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RIP Broad and Balanced

Discussion in 'Primary' started by harchie, Jan 20, 2011.

  1. RIP Broad and Balanced...
    hello ...Narrow & prescribed
     
  2. The Red Heron

    The Red Heron New commenter

    I do think though the teenagers general lack of general knowledge of hist and geog is disgustingly poor...so theres definitely as need for more facts
     
  3. minnieminx

    minnieminx New commenter

    Definitely is a need for factual knowledge.

    Skills based is all very well, but if you don't know anything, life is definitely poorer.

    Excellent news imo.
     
  4. The Red Heron

    The Red Heron New commenter

    If I was chatting to a person and they couldnt tell me who the PM was in World War 2 Id move away and think Id been chatting to the thickest man in Europe so yes, bring on the facts, a definite need for it
     
  5. Oh yes sorry,

    Facts are important . I mean we are educating pupils to appear on eggheads and the weakest link.
    Is it more important to know - or to know how to find out?

    Learning facts is a sterile activity . Teaching for a test. How much can you remember.

    A sad day:0(
     
  6. Milgod

    Milgod Established commenter

    What a good way of twisting things round.

    There are far too many teachers out there right now that think 'skills, skills, skills' all day long. Thinking that if you teach a child how to find something out they will wander off on their weekends and start reading history books or looking in an atlas. What they actually do is play xbox all weekend long and end up not knowing any sort of history/geography.

    Knowledge based learning doesn't mean that you won't learn skills as well. It means you give the children something to grasp hold of - to catch their interest.

    I know it's because most teachers have such a poor general knowledge themselves that many will be against any sort of knowledge based learning, but they really should think about the children first.
     
  7. where can i find this fact?

    i have a very good general knowledge and retain facts.
    My partner learned facts and has excellent gcse, A level results and degrees. However its all forgotten now.
    quite a damning statement .


     
  8. Milgod

    Milgod Established commenter

    I'm not going to do it for you. Go and talk to the teachers in your school about a wide range of historical/geographical topics. You'd be surprised.

    Why is it damning? I think the children should come first. Shame you don't agree.
     
  9. Benbamboo

    Benbamboo Occasional commenter

    And this knowledge has been a force for greater good in your life? Pointless facts are pointless. I know the answer and place very little value in it, I am much more interested in the playing positions on a rugby field, the coding of a computer game or the ins and outs of using a video camera.
    Unless a fact is essential knowledge for life, it is merely playing one person's interests against another's. A narrowed curriculum focusing on "facts" never can and never will be the answer.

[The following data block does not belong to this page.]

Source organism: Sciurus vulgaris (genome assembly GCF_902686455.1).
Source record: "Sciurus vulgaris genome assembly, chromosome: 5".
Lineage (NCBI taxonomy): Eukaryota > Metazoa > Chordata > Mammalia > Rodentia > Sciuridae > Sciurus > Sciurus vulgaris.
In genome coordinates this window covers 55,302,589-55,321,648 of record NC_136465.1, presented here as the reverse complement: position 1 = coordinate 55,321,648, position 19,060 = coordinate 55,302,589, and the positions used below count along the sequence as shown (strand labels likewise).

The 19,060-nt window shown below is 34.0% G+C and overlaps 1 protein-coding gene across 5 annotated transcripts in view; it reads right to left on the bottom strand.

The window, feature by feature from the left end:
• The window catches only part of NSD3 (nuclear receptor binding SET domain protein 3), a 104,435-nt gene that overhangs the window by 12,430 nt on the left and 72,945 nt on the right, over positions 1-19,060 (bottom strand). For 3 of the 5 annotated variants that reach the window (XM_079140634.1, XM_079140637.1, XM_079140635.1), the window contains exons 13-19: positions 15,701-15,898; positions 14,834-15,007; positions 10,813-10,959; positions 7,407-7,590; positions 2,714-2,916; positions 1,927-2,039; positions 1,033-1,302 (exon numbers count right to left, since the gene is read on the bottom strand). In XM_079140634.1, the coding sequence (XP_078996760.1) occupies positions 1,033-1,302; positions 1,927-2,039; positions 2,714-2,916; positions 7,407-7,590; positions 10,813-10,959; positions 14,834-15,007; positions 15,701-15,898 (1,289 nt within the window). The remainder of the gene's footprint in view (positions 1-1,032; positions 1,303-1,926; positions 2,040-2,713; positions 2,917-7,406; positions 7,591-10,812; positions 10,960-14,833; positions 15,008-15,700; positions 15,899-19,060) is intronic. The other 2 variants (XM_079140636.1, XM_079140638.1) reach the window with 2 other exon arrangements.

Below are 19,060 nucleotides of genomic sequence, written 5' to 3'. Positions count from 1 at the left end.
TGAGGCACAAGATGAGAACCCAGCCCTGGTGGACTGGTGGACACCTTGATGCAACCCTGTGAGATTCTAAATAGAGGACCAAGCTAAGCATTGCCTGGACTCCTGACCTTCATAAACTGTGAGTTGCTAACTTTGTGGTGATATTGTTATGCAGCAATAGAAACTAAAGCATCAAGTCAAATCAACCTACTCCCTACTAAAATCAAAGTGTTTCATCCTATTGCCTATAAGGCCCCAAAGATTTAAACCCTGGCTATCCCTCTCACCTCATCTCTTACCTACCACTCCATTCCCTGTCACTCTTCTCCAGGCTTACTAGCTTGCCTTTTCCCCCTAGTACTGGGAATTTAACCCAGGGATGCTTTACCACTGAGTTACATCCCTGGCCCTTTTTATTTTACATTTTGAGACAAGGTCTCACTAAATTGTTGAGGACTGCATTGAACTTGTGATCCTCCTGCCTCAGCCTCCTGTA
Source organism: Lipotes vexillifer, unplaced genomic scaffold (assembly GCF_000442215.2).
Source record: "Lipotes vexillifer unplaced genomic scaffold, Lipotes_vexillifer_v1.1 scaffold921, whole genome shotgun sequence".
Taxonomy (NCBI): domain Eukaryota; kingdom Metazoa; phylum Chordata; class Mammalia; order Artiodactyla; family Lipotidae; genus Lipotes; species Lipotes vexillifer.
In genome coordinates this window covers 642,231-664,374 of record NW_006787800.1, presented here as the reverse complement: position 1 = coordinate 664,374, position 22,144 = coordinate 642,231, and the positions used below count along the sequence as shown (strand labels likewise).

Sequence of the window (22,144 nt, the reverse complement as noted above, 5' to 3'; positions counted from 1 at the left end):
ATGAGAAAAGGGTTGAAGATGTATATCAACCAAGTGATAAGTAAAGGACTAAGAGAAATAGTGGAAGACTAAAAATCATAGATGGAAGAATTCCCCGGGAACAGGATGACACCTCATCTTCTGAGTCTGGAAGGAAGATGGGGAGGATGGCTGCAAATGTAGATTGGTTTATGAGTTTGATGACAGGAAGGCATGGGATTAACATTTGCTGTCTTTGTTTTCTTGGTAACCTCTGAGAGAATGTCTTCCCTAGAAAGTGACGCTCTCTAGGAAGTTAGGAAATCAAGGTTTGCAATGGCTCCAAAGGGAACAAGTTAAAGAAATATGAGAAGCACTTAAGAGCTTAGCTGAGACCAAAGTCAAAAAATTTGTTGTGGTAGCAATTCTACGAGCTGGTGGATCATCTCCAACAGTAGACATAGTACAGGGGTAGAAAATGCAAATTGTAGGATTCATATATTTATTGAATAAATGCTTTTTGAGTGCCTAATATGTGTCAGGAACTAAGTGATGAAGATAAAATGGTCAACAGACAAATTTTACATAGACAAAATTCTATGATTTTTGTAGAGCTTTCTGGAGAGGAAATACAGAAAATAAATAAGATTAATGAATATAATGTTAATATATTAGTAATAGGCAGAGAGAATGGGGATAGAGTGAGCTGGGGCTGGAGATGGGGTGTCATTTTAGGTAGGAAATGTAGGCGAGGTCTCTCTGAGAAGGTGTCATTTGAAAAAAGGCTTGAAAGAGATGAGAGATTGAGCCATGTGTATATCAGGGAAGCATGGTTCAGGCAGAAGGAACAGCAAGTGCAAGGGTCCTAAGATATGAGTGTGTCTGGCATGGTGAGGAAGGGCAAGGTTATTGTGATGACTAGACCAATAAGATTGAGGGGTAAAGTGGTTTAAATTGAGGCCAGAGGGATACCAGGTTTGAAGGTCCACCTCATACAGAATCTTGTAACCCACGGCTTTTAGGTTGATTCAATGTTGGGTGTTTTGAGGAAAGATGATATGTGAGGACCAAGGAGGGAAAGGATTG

10. Milgod

    Milgod Established commenter

    Missed the point a bit? Not one person is saying you just learn a series of facts are they. The fact is (that's right, I used it) though that knowledge is important in creating well rounded people. Knowledge can grab children's interest and draw them in to learning more, even creating a thirst for more knowledge.
    For many people, this knowledge has made their lives better too. I'm sorry yours hasn't, but no need to punish others for it.
     
  11. Benbamboo

    Benbamboo Occasional commenter

    My point is that expecting every single child to be "grabbed" by the same facts is irrational. It will work for some, and indeed worked for me to some extent. But creating an educational system where the focus is on using raw facts in a few limited subjects to inspire everyone is bound to fail, especially when creative avenues are being discouraged.
    Facts/knowledge is great, but it isn't for everyone. The direction Gove is taking the curriculum in incorrectly assumes the latter.
     
  12. Milgod

    Milgod Established commenter

    I'm no Gove lover, I can tell you that for starters.

    I think some people are choosing to read the new curriculum (or the talk of one) as a very narrow series of a few facts. It doesn't have to be that way though. It is up to teachers to make the lessons interesting. The only difference being is that now teachers might actually have to use a bit of knowledge as well. The current curriculum doesn't tell me to teach my class about 'facts' but I'm able to do it anyway.
    Why would you expect every child to be grabbed by the 'same facts' anyway? That makes it sound like you are expecting to only look at one or two.
    We don't know what the new curriculum will look like exactly. I am sure there will be a great deal I don't agree with. The inclusion of more knowledge won't be it though.
     
  13. Benbamboo

    Benbamboo Occasional commenter

    This is true, the current curriculum as it stands needs revising. There is an open consultation on the DfE website about the new curriculum. One of my major points is that the new NC needs to be a working document, not something to sit on my shelf unopened for 10 years like the current one.
    This is worst case scenario worries based on Gove's rhetoric. Hopefully what I fear will be completely unfounded and never materialise. I fully intend to teach pretty much as I do now but I worry that the curriculum, and therefore the assessment criteria, will focus on the facts (kings and queens, PMs and dates) and the teaching will reflect this.

     

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